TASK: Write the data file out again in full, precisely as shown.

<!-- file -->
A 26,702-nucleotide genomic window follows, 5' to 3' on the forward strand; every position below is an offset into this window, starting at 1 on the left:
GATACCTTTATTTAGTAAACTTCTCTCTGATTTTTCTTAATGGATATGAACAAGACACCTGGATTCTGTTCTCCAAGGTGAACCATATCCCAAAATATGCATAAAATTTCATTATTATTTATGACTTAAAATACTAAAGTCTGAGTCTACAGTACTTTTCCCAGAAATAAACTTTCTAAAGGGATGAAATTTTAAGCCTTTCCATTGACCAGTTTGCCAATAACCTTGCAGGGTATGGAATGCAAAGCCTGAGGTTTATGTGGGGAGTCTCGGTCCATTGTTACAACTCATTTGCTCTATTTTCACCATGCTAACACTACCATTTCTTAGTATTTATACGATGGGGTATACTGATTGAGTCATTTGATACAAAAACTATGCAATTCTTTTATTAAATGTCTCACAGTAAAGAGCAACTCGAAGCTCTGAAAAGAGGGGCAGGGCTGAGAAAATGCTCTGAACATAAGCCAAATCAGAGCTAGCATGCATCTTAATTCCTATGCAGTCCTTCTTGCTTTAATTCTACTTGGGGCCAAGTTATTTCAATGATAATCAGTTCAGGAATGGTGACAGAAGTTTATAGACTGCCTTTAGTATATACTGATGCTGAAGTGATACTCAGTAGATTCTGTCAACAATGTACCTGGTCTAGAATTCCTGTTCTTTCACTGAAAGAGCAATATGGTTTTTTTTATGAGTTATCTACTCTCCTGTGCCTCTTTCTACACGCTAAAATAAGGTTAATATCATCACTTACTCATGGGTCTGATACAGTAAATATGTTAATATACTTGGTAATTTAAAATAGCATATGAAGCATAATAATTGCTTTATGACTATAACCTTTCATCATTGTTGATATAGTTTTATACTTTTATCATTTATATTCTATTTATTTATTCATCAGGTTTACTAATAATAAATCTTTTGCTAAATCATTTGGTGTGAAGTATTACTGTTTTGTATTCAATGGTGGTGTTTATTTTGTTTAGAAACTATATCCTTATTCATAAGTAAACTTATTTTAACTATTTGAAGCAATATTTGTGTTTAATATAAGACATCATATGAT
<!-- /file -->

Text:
A 26,702-nucleotide genomic window follows, 5' to 3' on the forward strand; every position below is an offset into this window, starting at 1 on the left:
GATACCTTTATTTAGTAAACTTCTCTCTGATTTTTCTTAATGGATATGAACAAGACACCTGGATTCTGTTCTCCAAGGTGAACCATATCCCAAAATATGCATAAAATTTCATTATTATTTATGACTTAAAATACTAAAGTCTGAGTCTACAGTACTTTTCCCAGAAATAAACTTTCTAAAGGGATGAAATTTTAAGCCTTTCCATTGACCAGTTTGCCAATAACCTTGCAGGGTATGGAATGCAAAGCCTGAGGTTTATGTGGGGAGTCTCGGTCCATTGTTACAACTCATTTGCTCTATTTTCACCATGCTAACACTACCATTTCTTAGTATTTATACGATGGGGTATACTGATTGAGTCATTTGATACAAAAACTATGCAATTCTTTTATTAAATGTCTCACAGTAAAGAGCAACTCGAAGCTCTGAAAAGAGGGGCAGGGCTGAGAAAATGCTCTGAACATAAGCCAAATCAGAGCTAGCATGCATCTTAATTCCTATGCAGTCCTTCTTGCTTTAATTCTACTTGGGGCCAAGTTATTTCAATGATAATCAGTTCAGGAATGGTGACAGAAGTTTATAGACTGCCTTTAGTATATACTGATGCTGAAGTGATACTCAGTAGATTCTGTCAACAATGTACCTGGTCTAGAATTCCTGTTCTTTCACTGAAAGAGCAATATGGTTTTTTTTATGAGTTATCTACTCTCCTGTGCCTCTTTCTACACGCTAAAATAAGGTTAATATCATCACTTACTCATGGGTCTGATACAGTAAATATGTTAATATACTTGGTAATTTAAAATAGCATATGAAGCATAATAATTGCTTTATGACTATAACCTTTCATCATTGTTGATATAGTTTTATACTTTTATCATTTATATTCTATTTATTTATTCATCAGGTTTACTAATAATAAATCTTTTGCTAAATCATTTGGTGTGAAGTATTACTGTTTTGTATTCAATGGTGGTGTTTATTTTGTTTAGAAACTATATCCTTATTCATAAGTAAACTTATTTTAACTATTTGAAGCAATATTTGTGTTTAATATAAGACATCATATGAT